The event takes place at the British Library on Saturday 20th February, 11am-4pm, and is run in association with The Institute for Modern and Contemporary Culture, University of Westminster. Book here.

Midwinter writing retreat #whatimwriting

I’ve just spent a fabulous weekend at a writing retreat at the new home of the Sussex House Party.  Hosted by Gilly Smith and Jed Novick, the weekend was a great mix of good food, good company and great inspiration.

We arrived Friday night for a delicious Syrian inspired dinner with home cooked bread, and the chance to get to know the eight writers taking part. Some of us had come from Sussex, others from much further afield. Most people were in the midst of a big project like a novel, memoirs or a set of themed short stories.

Saturday morning I woke to a beautiful view of the frosty Sussex countryside. A pheasant made its way slowly across the lawn, and I could hear Jed and Gilly’s dogs somewhere across the fields. A hot cooked breakfast was followed by an hour and a half of inspiration from Tom Connelly, author of The Spider Truces, a story about a father and son, spiders and growing up in Kent which is now top of my reading list. He spoke about his transition from film maker to writer, his writing successes and failures, and shared his advice to just keep writing.  (Tom reckons it takes him five years per book which helps me keep going!). Tom followed this with one to ones with each author.  He was gently interested in each person’s works and willing to share his own experiences.

I spent the afternoon working in my room, a beautiful white walled room with touches of red and gold. It was a great place to get more deeply into the characters in my current book, which is set in London, West Africa and on the Kent coast. I discovered more about the motivation of the female lead character, what makes her behave the way she does, and what holds her back. I also drafted a couple of tricky scenes which although i wasn’t sure about them at the time have made a helpful contribution to the book as I look at them now.

The evening passed with wine and conversation and Gilly’s delicious cooking: it was a real treat to have someone else plan and prepare meals. We also got the privilege of hearing the first draft of Katie’s song about her father, which was very moving.

Sunday morning we woke up to snow so I went for  a quick walk round, making sure I got some fresh air and movement, however tempted I was to stay in and just write.

As I returned to the house, writer William Shaw was driving up. I’ve written about William’s Breen and Tozer series before, so it was great to get the chance to hear his take on writing. He was very focussed in the one-to-ones. While I might have asked him about his writing, he was clear that he was there to find out about what I was working on. It was reassuring to hear that he thinks I’m on the right track. And over lunch I did get to hear about his new book, The Birdwatcher which is out in May.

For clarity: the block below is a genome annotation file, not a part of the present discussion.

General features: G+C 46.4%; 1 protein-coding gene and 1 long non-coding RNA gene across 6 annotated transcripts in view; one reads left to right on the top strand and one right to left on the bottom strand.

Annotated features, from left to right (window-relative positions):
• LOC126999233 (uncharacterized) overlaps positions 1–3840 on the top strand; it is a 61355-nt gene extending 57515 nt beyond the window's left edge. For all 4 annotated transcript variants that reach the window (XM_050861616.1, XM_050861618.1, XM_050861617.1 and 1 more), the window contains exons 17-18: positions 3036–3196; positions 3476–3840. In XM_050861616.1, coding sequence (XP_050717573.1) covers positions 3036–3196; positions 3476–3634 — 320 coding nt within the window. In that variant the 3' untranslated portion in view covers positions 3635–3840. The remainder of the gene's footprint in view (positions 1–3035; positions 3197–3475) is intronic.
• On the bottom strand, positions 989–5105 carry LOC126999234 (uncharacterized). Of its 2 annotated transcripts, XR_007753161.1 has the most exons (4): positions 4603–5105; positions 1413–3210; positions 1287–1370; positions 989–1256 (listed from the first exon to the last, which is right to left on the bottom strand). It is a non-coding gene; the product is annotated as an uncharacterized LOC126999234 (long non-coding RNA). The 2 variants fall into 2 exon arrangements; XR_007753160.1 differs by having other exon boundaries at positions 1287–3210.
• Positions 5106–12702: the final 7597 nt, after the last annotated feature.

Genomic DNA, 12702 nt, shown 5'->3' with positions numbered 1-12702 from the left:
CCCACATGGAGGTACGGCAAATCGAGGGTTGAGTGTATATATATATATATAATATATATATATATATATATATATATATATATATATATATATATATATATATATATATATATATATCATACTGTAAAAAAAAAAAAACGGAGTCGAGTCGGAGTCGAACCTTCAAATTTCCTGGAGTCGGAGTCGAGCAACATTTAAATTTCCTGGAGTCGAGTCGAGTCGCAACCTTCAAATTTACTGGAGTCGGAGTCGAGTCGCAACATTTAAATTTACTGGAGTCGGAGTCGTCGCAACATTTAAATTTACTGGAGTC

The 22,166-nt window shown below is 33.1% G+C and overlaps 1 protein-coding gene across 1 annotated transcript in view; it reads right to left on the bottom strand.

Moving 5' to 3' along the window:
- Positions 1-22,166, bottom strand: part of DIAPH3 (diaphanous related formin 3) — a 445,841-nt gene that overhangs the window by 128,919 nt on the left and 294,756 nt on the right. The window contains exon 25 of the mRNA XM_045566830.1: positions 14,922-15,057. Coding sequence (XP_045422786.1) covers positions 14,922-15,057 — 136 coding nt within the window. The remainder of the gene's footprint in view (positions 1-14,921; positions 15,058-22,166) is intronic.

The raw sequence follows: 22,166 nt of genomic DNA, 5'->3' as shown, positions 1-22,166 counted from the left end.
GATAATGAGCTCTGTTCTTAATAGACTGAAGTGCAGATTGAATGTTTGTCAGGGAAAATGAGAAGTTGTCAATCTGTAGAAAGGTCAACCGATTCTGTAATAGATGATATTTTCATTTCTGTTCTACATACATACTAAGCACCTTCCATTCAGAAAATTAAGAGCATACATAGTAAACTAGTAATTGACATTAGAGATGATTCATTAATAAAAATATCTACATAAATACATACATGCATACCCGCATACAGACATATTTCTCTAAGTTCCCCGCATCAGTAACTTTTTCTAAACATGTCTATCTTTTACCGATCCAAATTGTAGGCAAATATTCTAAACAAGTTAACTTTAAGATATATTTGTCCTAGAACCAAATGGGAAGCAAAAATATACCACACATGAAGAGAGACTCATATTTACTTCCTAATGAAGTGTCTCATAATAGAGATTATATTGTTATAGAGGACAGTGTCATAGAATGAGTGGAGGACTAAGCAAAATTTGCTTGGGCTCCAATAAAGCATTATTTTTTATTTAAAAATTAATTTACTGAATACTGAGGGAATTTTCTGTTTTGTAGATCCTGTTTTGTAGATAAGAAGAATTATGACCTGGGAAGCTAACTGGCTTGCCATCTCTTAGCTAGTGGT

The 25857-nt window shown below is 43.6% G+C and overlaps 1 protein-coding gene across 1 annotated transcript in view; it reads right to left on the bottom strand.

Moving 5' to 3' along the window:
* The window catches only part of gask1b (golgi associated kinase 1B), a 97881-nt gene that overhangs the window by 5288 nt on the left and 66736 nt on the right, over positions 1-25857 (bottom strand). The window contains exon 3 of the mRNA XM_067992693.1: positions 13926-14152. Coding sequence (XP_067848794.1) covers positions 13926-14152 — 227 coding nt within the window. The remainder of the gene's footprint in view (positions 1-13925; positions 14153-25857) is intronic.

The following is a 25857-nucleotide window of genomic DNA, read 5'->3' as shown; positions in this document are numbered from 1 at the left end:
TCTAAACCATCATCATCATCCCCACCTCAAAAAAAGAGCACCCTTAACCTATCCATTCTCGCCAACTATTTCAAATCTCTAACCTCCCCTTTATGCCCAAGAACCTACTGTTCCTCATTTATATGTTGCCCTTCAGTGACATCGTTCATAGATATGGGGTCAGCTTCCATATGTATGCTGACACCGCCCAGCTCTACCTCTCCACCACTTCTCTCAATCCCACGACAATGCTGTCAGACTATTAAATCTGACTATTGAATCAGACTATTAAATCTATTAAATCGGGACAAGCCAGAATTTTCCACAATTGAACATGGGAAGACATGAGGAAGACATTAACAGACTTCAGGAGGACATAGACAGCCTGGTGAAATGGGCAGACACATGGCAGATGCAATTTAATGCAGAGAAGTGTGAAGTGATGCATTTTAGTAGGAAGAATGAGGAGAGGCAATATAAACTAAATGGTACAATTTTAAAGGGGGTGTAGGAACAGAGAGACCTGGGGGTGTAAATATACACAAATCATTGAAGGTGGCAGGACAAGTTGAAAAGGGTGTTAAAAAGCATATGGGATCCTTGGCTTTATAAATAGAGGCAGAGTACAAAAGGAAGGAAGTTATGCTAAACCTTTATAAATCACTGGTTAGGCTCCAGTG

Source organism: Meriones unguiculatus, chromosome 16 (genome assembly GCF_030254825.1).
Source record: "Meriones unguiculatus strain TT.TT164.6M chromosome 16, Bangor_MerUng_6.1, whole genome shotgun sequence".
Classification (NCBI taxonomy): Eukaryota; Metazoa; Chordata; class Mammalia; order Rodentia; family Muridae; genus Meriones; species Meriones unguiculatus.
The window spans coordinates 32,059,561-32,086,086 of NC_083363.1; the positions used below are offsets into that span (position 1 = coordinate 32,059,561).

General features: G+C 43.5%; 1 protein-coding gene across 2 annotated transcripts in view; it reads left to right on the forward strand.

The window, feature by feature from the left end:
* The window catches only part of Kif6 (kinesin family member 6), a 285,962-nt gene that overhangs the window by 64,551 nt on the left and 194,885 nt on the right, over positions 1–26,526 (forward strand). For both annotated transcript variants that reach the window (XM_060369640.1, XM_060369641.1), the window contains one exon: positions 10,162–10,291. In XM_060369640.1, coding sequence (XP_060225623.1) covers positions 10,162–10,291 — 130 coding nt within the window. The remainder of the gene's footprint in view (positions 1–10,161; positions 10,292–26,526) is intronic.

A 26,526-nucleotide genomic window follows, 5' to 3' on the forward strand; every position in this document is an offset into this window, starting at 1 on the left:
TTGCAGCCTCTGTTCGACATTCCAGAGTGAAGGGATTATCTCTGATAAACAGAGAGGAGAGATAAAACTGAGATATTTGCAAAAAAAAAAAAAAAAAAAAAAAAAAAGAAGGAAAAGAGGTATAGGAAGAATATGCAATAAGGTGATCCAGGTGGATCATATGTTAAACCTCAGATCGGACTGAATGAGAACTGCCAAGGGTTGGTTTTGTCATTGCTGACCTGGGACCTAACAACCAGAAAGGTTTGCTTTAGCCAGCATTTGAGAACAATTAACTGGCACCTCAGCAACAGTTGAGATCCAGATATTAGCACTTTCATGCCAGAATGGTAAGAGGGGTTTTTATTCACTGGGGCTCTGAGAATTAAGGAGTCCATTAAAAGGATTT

The weekend overall was truly special, and right now I’m trying to fend off the come down! Gilly and Jed are great hosts, the authors who came to speak to us were lovely people, and it was fabulous to hear the work and inspiration from the other writers taking part. At the end of the event, the feeling was very much, ‘When can we do this again?’, and I already have plans to meet up with and stay in touch with the supportive group that we formed.

Pluto

Brighton Festival: Jeanette Winterson and more

I picked up the Brighton Festival programme at the station a few months back and was overwhelmed with the range of events on offer. I’m doing a MA in Critical and Creative Writing and Ali Smith had already been in to speak, so I was interested to see what she would include in the month’s events, and I wasn’t disappointed. At all! My only challenge was to choose what to see.
‘Boldness in the Face of a Blank Page’ was the title of Jeanette Winterson’s talk, and it wa great to be able to take up a friend’s spare ticket as I’d missed out on buying my own – tickets sold really quickly. The talk took place the night of the general election, and Winterson had a great rapport with the left leaning audience who’s main concerns were ‘Labour or green?’ She started by explaining how her talk had little to do with the title, which she had come up with when called by the festival co-ordinators! Despite that disclaimer, her talk was full of boldness and took us through her personal slant on writing. She is a sparky well-informed speaker, mixing quotes from her own work with others. A quote that stuck with me ties in with my own research on story:

‘Of course that is not the whole story, but that is the way with stories; we make them what we will. It’s a way of explaining the universe while leaving the universe unexplained, it’s a way of keeping it all alive, not boxing it into time. Everyone who tells a story tells it differently, just to remind us that everybody sees it differently. Some people say there are true things to be found, some people say all kinds of things can be proved. I don’t believe them. The only thing for certain is how complicated it all is, like string full of knots. It’s all there but hard to find the beginning and impossible to fathom the end. The best you can do is admire the cat’s cradle and maybe knot it up a bit more.’

Jeanette Winterson Oranges are Not the Only Fruit P119 Vantage London 2014

 So, the talk was great, the Dome was packed and the audience asked relevant and mostly interesting questions: in a lot of ways it was very typical of the whole Brighton Festival experience. Brighton is a unique city, with a mix of artists and tech-specialists, right on the coast. Walk through the city and you’ll see amazing fashion and style too, street performers, and posters for the hundreds of events that formed part of the Brighton Festival Fringe. As well as the Winterson talk, there were other literary events, lots of theatre and book readings for adults and kids, events ranging from Jaqueline Wilson and Noggin the Nog to Ali Smith’s own talk. And somehow in there, Smith wove themes such as Art and Nature, and Crossing Places, looking at the crossover between art forms, to create a wonderful month of events that drew together the best of Brighton and beyond.